What Did The First 20 Minutes of the Universe Look Like? | Unveiled

VOICE OVER: Noah Baum WRITTEN BY: Dylan Musselman
When we look around at the universe we live in, we're really seeing its state after some 13.7 billion years. Thanks to scientific advances, we've been able to trace time all the way backwards to the event that started our universe in the first place. So, what did the universe look like in its earliest moments? In this video, Unveiled explores the early universe - in it's first 20 minutes of creation!

What Did the First 20 Minutes of the Universe Look Like?

When we look around at the universe we live in, we’re really seeing its state after some 13.7 billion years. Thanks to scientific advances, we’ve been able to trace time all the way backwards to the event that started our universe in the first place. So, what did the universe look like in its earliest moments?

This is Unveiled and today we’re answering the extraordinary question; What did the First 20 Minutes of the Universe Look Like?

Scientists have a good idea of what happened in the first seconds and minutes of the universe. What came before that, however, is more complicated. For example, was there even time before the big bang? It might sound like a strange question, but many scientists think that the answer is no. That’s because if we reverse back time to the big bang, we encounter an area of spacetime that’s infinitely dense - a singularity. Unfortunately, in a singularity, space and time break down, according to our best theories. Stephen Hawking likened the question of time before the Big Bang to asking someone in the North Pole which way north is; the question just loses meaning. Some scientists disagree, however, and say that there was cosmic inflation before even the Big Bang, with quantum physics taking over at such a small scale. Regardless, there’s no definitive answer for now.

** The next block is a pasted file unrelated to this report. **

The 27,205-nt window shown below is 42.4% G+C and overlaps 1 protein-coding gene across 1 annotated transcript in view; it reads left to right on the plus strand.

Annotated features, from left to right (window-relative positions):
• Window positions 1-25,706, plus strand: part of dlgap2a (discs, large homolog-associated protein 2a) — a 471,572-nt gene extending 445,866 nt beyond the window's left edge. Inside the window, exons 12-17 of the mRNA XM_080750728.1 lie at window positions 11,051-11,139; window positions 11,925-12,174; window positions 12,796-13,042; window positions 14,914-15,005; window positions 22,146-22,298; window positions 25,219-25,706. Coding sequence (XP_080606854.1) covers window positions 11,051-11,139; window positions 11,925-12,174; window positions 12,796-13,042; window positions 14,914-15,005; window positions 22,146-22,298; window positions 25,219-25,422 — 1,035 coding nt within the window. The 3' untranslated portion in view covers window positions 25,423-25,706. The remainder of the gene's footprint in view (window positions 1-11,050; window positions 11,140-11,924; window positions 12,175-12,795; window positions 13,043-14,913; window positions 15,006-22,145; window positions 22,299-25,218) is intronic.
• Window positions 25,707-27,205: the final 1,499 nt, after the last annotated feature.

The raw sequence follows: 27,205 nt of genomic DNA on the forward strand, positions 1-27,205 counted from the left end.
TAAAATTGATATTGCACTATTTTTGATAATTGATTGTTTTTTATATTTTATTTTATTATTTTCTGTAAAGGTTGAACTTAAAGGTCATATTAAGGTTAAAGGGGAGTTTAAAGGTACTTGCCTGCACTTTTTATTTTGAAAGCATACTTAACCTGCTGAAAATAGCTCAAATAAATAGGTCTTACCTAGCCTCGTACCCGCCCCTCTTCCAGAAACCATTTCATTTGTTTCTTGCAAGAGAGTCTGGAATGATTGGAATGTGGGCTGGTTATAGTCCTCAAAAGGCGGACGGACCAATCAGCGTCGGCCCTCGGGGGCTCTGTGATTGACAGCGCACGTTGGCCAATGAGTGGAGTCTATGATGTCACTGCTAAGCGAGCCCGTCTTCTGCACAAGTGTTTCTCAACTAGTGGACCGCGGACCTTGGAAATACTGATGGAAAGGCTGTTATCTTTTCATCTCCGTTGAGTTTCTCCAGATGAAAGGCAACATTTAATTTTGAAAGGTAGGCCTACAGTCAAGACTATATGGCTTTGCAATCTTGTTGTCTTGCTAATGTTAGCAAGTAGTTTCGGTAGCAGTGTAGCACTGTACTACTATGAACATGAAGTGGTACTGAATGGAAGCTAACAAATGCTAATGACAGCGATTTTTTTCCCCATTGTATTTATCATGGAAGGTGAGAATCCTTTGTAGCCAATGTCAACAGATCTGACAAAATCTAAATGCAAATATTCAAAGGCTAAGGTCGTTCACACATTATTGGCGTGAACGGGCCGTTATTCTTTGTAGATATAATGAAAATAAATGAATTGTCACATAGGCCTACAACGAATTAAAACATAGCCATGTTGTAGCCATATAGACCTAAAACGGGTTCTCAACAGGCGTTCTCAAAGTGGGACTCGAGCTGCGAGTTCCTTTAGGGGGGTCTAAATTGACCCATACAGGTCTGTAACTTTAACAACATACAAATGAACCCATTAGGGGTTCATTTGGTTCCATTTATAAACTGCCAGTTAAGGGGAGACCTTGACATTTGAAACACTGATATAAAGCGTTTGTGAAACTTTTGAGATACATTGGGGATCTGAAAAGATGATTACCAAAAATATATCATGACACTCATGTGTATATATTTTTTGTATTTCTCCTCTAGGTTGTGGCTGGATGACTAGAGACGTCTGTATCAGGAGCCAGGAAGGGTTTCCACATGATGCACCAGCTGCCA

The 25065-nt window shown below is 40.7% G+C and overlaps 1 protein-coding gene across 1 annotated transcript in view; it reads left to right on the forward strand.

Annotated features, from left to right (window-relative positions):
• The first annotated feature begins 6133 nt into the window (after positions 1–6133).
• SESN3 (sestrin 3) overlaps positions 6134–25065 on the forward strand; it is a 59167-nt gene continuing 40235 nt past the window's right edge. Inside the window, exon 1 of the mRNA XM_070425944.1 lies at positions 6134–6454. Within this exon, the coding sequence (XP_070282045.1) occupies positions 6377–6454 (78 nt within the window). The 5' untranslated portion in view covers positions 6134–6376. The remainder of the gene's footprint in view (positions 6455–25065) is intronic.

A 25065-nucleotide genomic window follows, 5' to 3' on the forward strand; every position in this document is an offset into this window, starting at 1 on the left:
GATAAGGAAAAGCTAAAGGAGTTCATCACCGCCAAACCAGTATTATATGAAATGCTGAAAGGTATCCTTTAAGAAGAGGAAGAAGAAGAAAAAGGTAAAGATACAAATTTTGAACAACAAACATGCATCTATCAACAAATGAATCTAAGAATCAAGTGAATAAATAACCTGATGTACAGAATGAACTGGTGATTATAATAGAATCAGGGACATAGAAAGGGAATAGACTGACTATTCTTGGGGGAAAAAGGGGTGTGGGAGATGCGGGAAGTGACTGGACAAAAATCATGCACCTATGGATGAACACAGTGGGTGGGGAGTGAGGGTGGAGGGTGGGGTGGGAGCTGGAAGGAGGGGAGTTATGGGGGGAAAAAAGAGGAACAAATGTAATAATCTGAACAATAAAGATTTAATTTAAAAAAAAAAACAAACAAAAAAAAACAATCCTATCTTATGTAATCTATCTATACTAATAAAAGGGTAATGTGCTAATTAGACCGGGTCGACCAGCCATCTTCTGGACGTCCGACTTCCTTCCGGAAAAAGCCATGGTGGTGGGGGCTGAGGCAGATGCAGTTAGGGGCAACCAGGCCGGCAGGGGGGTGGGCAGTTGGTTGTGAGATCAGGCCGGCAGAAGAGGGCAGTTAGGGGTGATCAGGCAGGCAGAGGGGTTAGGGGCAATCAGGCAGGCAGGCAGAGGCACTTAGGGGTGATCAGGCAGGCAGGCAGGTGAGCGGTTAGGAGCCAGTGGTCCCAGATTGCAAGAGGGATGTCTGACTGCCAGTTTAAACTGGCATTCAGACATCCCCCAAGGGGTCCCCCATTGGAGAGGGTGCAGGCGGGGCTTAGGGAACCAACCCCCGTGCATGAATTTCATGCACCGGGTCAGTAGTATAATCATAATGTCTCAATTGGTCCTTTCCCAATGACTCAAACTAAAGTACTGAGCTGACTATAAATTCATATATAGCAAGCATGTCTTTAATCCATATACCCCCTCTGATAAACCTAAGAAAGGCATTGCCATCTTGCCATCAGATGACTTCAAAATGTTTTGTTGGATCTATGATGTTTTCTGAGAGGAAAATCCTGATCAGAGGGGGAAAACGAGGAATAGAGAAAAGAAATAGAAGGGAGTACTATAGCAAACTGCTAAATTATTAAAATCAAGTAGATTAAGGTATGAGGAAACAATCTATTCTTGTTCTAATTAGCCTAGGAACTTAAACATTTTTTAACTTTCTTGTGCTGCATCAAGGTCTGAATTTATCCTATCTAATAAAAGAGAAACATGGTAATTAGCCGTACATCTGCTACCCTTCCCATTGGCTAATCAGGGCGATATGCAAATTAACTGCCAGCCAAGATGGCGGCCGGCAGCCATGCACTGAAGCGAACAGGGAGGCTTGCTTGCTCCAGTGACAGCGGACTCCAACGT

But we CAN see back close to the moments AFTER the Big Bang. When we’re dealing with the universe's beginning, our normal standards for time are too long. A lot happened within a very short amount of time, and scientific theories cover even one trillionth of a trillionth of a trillionth of a second after the Big Bang. The study of this early period is known as Quantum Cosmology.

Before the universe expanded too much, the four primary forces of the universe - gravity, the strong and weak nuclear force, and electromagnetism - were united as one cosmic force. In the earliest moments, matter was also inseparable from energy. Inflation started rapidly, however, with the universe doubling in size many times within a tiny fraction of the first second.

Fast forward by another tiny fraction of a second. Matter and energy decouple in a process called baryogenesis. Key to the creation of matter are photons. When photons collide they can form subatomic particles and antiparticles in a process called Pair Production. But the laws of nature are formatted in such a way that slightly more particles than antiparticles are created, so the universe now has matter. At about .0001 seconds after the Big Bang, the temperature of the universe has dropped enough to stop pair production.

The fundamental forces also separated early in the formation of the universe, in a process called spontaneous symmetry breaking - and this has caused problems for scientists trying to understand it ever since. We have yet to create an equation or theory that’s able to unify these forces. Gravity in particular poses special problems.